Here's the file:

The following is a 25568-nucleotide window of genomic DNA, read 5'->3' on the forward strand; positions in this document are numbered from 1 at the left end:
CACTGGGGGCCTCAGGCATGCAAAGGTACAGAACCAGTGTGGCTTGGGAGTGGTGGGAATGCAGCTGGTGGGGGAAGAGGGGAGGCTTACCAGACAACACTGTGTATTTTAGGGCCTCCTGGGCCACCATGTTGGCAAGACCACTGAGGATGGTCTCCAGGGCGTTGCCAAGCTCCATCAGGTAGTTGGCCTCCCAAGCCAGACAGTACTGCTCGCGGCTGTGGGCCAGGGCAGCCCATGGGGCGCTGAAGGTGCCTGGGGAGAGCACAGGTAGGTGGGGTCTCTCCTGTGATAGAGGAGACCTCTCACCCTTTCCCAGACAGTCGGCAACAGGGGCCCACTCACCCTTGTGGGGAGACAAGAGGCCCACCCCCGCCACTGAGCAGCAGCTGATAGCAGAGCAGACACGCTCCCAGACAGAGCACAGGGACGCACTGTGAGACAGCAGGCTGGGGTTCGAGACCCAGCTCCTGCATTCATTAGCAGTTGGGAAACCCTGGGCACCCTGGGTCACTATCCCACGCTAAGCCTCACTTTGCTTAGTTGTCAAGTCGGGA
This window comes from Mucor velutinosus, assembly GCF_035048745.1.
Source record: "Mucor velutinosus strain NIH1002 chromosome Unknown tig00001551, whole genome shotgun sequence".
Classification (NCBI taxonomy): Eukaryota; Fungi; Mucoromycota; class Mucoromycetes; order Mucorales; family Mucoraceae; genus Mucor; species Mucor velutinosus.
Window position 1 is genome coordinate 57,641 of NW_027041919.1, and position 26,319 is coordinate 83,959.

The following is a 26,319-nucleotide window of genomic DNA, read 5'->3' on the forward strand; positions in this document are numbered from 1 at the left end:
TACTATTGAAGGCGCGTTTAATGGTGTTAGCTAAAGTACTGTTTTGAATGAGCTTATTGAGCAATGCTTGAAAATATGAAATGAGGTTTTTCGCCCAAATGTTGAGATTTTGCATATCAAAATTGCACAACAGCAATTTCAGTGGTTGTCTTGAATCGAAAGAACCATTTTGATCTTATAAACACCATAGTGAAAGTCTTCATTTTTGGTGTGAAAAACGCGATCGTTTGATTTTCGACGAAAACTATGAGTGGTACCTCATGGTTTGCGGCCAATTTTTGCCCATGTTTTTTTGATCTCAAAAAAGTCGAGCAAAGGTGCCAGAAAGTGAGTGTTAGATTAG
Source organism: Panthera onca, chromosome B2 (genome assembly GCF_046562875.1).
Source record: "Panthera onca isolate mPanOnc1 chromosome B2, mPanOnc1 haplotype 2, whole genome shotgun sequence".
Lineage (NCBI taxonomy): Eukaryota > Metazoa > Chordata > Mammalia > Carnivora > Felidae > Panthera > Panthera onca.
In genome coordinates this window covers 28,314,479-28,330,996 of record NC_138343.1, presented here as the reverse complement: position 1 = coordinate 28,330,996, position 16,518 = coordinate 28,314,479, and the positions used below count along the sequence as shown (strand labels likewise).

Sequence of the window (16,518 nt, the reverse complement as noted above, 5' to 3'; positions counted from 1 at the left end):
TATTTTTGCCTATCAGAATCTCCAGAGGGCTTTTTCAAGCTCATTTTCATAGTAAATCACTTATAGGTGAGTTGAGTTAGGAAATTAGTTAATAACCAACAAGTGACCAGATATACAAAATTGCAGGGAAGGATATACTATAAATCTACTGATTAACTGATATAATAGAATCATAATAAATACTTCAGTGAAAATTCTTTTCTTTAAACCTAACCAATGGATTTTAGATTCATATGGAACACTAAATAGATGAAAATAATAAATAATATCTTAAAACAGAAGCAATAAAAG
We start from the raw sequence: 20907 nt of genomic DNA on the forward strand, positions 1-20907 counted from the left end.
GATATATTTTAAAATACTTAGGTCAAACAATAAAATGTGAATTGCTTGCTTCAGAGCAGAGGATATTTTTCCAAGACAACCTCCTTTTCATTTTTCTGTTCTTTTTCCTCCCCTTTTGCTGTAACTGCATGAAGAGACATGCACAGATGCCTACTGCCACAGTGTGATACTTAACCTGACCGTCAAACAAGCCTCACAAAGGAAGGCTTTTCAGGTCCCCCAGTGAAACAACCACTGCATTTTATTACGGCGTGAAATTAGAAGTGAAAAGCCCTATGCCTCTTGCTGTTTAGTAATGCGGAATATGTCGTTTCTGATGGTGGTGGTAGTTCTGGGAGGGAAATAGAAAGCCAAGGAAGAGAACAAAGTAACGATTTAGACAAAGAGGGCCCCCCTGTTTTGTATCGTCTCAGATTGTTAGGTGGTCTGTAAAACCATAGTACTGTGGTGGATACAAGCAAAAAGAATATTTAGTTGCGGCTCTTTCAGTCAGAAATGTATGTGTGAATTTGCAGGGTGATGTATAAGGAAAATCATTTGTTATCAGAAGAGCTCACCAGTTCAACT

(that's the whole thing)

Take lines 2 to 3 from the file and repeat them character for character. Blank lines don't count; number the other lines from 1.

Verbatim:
CACTGGGGGCCTCAGGCATGCAAAGGTACAGAACCAGTGTGGCTTGGGAGTGGTGGGAATGCAGCTGGTGGGGGAAGAGGGGAGGCTTACCAGACAACACTGTGTATTTTAGGGCCTCCTGGGCCACCATGTTGGCAAGACCACTGAGGATGGTCTCCAGGGCGTTGCCAAGCTCCATCAGGTAGTTGGCCTCCCAAGCCAGACAGTACTGCTCGCGGCTGTGGGCCAGGGCAGCCCATGGGGCGCTGAAGGTGCCTGGGGAGAGCACAGGTAGGTGGGGTCTCTCCTGTGATAGAGGAGACCTCTCACCCTTTCCCAGACAGTCGGCAACAGGGGCCCACTCACCCTTGTGGGGAGACAAGAGGCCCACCCCCGCCACTGAGCAGCAGCTGATAGCAGAGCAGACACGCTCCCAGACAGAGCACAGGGACGCACTGTGAGACAGCAGGCTGGGGTTCGAGACCCAGCTCCTGCATTCATTAGCAGTTGGGAAACCCTGGGCACCCTGGGTCACTATCCCACGCTAAGCCTCACTTTGCTTAGTTGTCAAGTCGGGA
This window comes from Mucor velutinosus, assembly GCF_035048745.1.